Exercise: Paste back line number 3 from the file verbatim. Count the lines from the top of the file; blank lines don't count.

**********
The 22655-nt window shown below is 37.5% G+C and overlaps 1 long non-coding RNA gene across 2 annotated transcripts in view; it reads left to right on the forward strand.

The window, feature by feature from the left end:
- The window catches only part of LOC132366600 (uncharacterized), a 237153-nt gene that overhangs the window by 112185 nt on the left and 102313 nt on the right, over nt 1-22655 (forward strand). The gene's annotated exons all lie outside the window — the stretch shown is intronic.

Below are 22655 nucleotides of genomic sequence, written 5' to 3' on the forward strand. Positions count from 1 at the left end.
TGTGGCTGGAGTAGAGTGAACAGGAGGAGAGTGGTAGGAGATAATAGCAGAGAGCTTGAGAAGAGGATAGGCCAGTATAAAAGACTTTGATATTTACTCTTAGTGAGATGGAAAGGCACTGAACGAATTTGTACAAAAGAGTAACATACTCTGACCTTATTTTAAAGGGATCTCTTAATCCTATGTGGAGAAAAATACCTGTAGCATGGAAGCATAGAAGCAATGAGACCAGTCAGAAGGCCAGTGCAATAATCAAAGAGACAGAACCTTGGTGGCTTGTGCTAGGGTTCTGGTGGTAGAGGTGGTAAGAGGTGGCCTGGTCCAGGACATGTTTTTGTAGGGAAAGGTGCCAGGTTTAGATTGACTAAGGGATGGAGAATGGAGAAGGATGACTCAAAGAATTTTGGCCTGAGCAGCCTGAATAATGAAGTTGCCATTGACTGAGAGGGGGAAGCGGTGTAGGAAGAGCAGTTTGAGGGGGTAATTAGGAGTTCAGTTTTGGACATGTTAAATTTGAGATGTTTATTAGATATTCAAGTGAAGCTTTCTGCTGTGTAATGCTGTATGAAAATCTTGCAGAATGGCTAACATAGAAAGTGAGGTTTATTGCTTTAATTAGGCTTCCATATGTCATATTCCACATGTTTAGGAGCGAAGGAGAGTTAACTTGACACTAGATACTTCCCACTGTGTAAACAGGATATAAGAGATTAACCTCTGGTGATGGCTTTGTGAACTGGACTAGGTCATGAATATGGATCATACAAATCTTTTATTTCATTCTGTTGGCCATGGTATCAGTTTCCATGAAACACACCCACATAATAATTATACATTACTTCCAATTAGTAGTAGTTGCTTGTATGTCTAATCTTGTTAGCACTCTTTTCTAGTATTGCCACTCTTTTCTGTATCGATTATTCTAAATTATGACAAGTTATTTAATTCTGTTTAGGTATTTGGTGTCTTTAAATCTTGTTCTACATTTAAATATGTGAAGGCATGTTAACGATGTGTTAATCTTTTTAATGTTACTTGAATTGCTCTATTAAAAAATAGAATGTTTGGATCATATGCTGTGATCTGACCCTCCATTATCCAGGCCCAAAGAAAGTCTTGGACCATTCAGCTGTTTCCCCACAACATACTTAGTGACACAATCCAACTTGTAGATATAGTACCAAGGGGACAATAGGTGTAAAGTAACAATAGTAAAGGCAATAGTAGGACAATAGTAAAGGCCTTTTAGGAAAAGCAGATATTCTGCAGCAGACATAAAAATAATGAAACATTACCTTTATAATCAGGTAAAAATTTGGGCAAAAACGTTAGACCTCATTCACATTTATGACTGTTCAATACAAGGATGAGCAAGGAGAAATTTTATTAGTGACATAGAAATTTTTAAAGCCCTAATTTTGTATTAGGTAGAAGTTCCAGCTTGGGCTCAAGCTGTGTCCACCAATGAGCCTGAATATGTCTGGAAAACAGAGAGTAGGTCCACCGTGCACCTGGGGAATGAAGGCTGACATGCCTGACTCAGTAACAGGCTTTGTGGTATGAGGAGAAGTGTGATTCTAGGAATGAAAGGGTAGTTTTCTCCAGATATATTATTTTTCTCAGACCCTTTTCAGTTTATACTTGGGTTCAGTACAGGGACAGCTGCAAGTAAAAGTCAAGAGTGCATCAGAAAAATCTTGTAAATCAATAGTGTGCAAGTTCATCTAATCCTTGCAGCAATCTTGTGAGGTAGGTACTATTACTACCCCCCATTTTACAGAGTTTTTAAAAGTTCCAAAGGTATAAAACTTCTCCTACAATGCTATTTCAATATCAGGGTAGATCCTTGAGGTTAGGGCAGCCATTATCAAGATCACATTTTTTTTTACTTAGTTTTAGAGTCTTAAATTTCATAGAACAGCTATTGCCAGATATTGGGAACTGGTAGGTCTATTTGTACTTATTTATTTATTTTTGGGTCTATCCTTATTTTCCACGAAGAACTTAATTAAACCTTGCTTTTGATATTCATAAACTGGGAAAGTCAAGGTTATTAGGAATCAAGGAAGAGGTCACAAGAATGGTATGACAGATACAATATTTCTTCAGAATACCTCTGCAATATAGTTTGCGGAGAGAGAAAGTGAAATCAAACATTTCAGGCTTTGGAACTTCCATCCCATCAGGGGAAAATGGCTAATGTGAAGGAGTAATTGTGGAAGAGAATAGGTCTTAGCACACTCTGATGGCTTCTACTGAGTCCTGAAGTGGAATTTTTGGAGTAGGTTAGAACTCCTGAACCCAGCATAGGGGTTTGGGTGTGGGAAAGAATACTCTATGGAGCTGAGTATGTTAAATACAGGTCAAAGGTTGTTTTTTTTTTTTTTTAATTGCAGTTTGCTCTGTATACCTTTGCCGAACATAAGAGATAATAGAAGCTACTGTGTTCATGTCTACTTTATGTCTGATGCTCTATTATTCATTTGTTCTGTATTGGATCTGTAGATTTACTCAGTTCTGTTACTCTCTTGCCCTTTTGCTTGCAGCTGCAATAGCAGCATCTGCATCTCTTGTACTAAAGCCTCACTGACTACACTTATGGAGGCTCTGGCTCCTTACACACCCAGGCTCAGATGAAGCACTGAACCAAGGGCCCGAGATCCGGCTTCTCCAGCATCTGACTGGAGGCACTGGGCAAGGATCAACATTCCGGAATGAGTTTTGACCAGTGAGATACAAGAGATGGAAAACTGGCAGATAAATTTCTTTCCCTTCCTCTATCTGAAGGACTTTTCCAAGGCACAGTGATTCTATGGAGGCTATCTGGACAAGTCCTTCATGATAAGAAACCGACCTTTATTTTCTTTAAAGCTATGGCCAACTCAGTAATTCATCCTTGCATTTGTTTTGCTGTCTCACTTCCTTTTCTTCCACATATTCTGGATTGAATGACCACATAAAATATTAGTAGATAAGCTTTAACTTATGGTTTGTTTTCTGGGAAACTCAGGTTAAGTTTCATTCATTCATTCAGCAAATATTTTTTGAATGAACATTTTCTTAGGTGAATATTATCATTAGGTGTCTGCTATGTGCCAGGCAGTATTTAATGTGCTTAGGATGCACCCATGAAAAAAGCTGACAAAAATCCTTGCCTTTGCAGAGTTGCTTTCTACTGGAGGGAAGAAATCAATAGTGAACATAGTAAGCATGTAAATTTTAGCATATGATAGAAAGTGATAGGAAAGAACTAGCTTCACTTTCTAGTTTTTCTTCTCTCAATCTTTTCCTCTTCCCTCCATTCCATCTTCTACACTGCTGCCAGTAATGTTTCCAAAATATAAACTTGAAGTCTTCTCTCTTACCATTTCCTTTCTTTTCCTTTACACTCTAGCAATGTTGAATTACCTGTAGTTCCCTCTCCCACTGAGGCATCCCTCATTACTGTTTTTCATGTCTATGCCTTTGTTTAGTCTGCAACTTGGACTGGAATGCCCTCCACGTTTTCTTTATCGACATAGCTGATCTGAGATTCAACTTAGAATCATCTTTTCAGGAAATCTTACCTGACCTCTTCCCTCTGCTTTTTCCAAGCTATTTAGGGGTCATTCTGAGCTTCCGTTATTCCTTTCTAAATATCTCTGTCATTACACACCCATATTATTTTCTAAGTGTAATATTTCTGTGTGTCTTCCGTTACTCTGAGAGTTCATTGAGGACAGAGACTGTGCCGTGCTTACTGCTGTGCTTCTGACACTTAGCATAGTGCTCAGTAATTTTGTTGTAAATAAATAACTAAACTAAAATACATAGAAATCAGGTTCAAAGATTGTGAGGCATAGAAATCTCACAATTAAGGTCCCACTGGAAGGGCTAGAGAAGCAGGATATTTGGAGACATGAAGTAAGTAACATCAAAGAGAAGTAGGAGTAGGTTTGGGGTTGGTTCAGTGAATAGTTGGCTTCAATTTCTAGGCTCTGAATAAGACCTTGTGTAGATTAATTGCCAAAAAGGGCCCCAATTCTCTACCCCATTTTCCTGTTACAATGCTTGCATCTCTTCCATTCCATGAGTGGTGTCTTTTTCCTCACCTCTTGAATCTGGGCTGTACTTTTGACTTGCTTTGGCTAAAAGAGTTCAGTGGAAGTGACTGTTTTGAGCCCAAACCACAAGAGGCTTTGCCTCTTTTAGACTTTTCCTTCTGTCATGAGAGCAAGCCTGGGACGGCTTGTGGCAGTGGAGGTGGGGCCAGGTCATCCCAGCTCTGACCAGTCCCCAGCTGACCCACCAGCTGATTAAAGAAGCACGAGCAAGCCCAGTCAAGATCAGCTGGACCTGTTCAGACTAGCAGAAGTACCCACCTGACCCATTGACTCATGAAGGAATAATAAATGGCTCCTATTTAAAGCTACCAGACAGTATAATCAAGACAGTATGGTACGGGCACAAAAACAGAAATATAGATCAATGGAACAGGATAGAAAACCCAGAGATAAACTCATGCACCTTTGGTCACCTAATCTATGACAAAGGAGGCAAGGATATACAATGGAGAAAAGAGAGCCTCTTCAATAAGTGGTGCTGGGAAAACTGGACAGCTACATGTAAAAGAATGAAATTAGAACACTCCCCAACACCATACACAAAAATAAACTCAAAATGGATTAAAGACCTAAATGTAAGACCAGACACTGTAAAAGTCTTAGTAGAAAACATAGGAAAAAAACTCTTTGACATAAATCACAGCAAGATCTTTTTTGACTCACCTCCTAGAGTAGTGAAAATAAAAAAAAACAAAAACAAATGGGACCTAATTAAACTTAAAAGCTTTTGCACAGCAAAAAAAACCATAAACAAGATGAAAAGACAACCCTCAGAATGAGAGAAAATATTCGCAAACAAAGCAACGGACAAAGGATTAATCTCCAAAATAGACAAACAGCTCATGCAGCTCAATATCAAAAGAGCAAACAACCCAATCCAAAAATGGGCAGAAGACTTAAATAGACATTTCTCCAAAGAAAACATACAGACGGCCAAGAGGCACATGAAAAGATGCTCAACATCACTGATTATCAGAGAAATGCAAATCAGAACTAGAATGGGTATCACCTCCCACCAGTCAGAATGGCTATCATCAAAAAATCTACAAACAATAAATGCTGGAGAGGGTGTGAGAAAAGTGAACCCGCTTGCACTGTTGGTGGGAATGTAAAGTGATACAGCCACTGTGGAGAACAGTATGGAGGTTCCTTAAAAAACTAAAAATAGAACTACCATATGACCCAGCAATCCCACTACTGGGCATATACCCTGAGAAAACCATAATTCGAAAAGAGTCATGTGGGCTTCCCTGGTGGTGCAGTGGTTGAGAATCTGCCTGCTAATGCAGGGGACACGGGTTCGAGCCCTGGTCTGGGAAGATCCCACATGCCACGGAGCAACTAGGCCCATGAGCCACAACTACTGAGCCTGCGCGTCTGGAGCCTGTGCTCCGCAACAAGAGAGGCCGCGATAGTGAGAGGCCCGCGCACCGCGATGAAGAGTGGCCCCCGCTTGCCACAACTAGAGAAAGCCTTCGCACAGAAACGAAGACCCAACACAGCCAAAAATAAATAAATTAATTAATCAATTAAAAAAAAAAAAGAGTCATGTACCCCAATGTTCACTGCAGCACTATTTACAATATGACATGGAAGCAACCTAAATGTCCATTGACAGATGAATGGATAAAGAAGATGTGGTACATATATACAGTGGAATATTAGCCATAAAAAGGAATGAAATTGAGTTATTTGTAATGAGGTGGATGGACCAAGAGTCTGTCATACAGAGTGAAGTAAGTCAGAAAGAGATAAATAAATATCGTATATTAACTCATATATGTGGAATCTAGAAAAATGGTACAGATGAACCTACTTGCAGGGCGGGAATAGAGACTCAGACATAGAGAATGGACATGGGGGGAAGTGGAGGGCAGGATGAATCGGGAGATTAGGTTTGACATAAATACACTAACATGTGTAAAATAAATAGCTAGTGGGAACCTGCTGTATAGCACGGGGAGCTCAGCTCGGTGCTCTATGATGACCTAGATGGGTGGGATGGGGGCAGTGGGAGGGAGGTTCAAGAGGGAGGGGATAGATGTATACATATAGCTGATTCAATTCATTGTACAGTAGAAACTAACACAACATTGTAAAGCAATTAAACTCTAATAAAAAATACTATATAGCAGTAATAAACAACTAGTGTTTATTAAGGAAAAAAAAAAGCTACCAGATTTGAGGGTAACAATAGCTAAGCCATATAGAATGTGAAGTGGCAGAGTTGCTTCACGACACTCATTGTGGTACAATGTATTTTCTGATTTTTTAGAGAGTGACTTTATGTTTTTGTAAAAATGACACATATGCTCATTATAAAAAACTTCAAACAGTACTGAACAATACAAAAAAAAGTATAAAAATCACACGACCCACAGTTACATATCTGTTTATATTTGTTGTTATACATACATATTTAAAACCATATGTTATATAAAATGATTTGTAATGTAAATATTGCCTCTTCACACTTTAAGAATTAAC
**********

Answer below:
- The window catches only part of LOC132366600 (uncharacterized), a 237153-nt gene that overhangs the window by 112185 nt on the left and 102313 nt on the right, over nt 1-22655 (forward strand). The gene's annotated exons all lie outside the window — the stretch shown is intronic.